Nick and Nora Charles
A marriage of delicious amateur detectives who come from a novel by Dashiel Hammett and who seek, in their first adventure together, the thin man of the original title of novel and film. It was the pre-Hays Code times, so we magnificent William Powell and Myrna Loy spend all their movies as vats and fooling around, between mystery and mystery.
Follow the clue in: ‘The dinner of the accused’ is the movie that united them in 1934, and the success was so huge that generated a few sequels, with thin man in the title but other cases to solve. None like the first, but all have sparkling dialogues and an absolutely captivating lightness.
Perhaps the most perfect classic black film detective … without being classic black cinema. In the impressive ”Chinatown” (1974), an incredible Jack Nicholson composed an unfriendly detective, sarcastic, sarcastic and a real magnet for punching, inspired by Dashiell Hammett’s detectives (of which Polanski copied, according to his own confession, the idea of that the viewer has at all times the same perspective of the researcher). And yet, and in spite of everything, it is not contaminated by low passions or by money. A full uncle.
Follow the track in: ‘Chinatown’ and, in addition, ‘The two faces’, directed this time by Jack Nicholson and with a new and great screenplay by Robert Towne. A third installment was planned, but it never arrived due to the terrible box office failure of ‘The Two Faces’
What can be said about the master of detectives at this point? We know their typical features so thoroughly that the parodies and imitators are confused with the canonical character, who already had a satirical point of typical detective fiction. Sherlock Holmes, despite appearances, is not a regular detective, and we invite the curious spectator to detoxify from so many topical adaptations by plunging into the original stories.
Follow the clue in: Crowd of sources. From the delightful animated version of Miyazaki to the two superb films starring Robert Downey Jr, going through the recent BBC series or what for many is the definitive blow to the Holmesian icon: the impressive ‘Sherlock Holmes’ private life’ Billy Wilder, maybe his director’s best movie.
Holland March and Jackson Healy
The great Shane Black has filled his films with memorable detectives, perhaps the best of modern cinema, heirs to the hard-boiled tradition of Hammet and Spillane, postmodern but at the same time endearing. From the magical “Gay” Perry van Shrike of Val Kilmer in ‘Kiss Kiss Bang Bang’ to the demolisher Joseph “Joe” Cornelius Hallenbeck played by Bruce Willis in ‘The Last Boy Scout’. But the palm is March and Healy, two complementary and contradictory detectives embarked on a case that is pure seventies.
Follow them on: ‘Two good guys’, absolute masterpiece of accurate dialogues, unsurpassed plot and interpretations of anthology by Russell Crowe and Ryan Gosling, who investigate the mysterious death of a porn star and the disappearance of a girl. Abusive and uncontrolled one, unfortunate father who gets dizzy when seeing the other’s blood, the mystery that surrounds them is as solid as hilarious, in one of the best detective films of recent times.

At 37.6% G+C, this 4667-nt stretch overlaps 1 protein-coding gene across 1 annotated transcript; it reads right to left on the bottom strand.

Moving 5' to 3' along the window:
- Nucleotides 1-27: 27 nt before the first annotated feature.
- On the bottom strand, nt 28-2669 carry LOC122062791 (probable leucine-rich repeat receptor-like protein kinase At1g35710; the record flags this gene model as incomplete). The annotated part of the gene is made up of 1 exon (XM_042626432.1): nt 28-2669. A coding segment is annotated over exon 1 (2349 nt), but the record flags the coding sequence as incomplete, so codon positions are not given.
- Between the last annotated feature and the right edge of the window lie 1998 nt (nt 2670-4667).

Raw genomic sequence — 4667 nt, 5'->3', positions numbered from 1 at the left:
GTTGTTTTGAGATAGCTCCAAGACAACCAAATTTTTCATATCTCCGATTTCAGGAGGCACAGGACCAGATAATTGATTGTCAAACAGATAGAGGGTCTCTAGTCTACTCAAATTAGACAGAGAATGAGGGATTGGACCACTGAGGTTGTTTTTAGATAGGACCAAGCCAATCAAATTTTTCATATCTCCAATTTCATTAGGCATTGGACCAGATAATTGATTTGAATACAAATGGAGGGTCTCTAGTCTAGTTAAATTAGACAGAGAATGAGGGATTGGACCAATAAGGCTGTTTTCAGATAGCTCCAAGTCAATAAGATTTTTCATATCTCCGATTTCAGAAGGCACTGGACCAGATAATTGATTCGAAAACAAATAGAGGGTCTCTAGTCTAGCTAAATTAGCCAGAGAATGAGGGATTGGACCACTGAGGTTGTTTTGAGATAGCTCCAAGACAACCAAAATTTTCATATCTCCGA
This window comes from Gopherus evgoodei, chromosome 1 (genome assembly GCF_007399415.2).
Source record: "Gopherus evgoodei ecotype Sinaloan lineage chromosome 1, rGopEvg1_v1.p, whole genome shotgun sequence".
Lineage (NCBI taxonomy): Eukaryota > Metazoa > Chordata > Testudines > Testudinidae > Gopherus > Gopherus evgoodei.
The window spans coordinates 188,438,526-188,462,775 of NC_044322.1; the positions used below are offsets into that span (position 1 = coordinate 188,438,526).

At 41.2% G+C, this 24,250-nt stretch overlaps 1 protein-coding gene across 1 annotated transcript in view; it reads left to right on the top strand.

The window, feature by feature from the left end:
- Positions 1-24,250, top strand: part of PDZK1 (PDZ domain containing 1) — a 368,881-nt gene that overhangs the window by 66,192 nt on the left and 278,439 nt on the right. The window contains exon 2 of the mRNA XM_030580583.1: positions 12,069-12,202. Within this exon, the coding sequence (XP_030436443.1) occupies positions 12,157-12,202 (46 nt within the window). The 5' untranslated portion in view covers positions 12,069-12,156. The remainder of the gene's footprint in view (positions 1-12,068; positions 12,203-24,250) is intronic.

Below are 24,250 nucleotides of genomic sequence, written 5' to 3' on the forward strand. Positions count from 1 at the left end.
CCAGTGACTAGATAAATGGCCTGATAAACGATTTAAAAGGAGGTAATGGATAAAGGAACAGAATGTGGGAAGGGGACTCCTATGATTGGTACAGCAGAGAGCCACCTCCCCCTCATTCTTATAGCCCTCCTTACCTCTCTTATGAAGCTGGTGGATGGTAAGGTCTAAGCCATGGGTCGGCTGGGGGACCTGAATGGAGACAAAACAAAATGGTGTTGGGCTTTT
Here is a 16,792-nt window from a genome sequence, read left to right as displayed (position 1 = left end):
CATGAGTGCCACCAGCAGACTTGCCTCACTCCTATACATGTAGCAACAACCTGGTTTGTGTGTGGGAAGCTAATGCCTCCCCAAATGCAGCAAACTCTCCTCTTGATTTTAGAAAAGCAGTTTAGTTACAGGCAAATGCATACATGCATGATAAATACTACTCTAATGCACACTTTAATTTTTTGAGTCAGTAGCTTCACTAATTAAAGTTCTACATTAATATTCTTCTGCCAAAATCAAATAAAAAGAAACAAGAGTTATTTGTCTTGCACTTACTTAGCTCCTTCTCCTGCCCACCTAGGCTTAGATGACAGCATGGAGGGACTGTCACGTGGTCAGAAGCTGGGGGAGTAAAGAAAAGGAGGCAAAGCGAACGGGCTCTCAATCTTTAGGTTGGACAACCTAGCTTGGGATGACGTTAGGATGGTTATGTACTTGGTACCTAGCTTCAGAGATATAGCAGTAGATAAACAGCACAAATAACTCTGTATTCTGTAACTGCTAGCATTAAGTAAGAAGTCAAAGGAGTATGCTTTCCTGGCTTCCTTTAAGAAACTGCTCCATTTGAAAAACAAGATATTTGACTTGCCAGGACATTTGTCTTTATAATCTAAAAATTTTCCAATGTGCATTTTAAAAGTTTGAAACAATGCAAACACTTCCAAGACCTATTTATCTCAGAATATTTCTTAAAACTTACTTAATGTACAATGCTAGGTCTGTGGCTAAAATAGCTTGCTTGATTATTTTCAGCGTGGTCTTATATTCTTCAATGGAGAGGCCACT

Another mythical, this one created by the great Raymond Chandler in ‘The eternal dream’. It appeared in eight novels and works as a kind of aggressive version of Sam Spade: more stubborn, more punching bag, but at the same time more intellectual and less prone to violence. He never lets himself be conquered by low passions (read femme fatal) and drinks in a way that would knock you down in three minutes.
Follow him in: Many and varied incarnations (from Robert Montgomery to James Garner, passing through Robert Mitchum), more diverse than those enjoyed by other popular detectives like Poirot. They highlight, without a doubt, the Bogart of ‘The eternal dream’ and the semipared version of Elliot Gould that Robert Altman directed in ‘Un largo adiós’, in 1973.
The other great detective creation of Agatha Christie, together with Hercules Poirot, is this pleasant old lady, amateur detective, who takes to the limit that of the lion with the skin of a lamb. Her calm appearance is capable of disarming the most meticulous criminal plan, to which his deductive skills and his sharp tongue, camouflaged with sexagenarian innocence, help.
Follow her on: Miss Marple lacks such iconic films as ‘Murder on the Orient Express’ or ‘Death on the Nile’, although things like ‘The Train at 4:50’ or ‘The Broken Mirror’ are very remarkable. Although for something we remember Miss Marple is for being the inspiration base of one of our favorite amateur detectives, the unbeatable Jessica Fletcher of ‘A crime has been written, also inspired in large part, of course, by Agatha Christie herself. Great ladies of crime!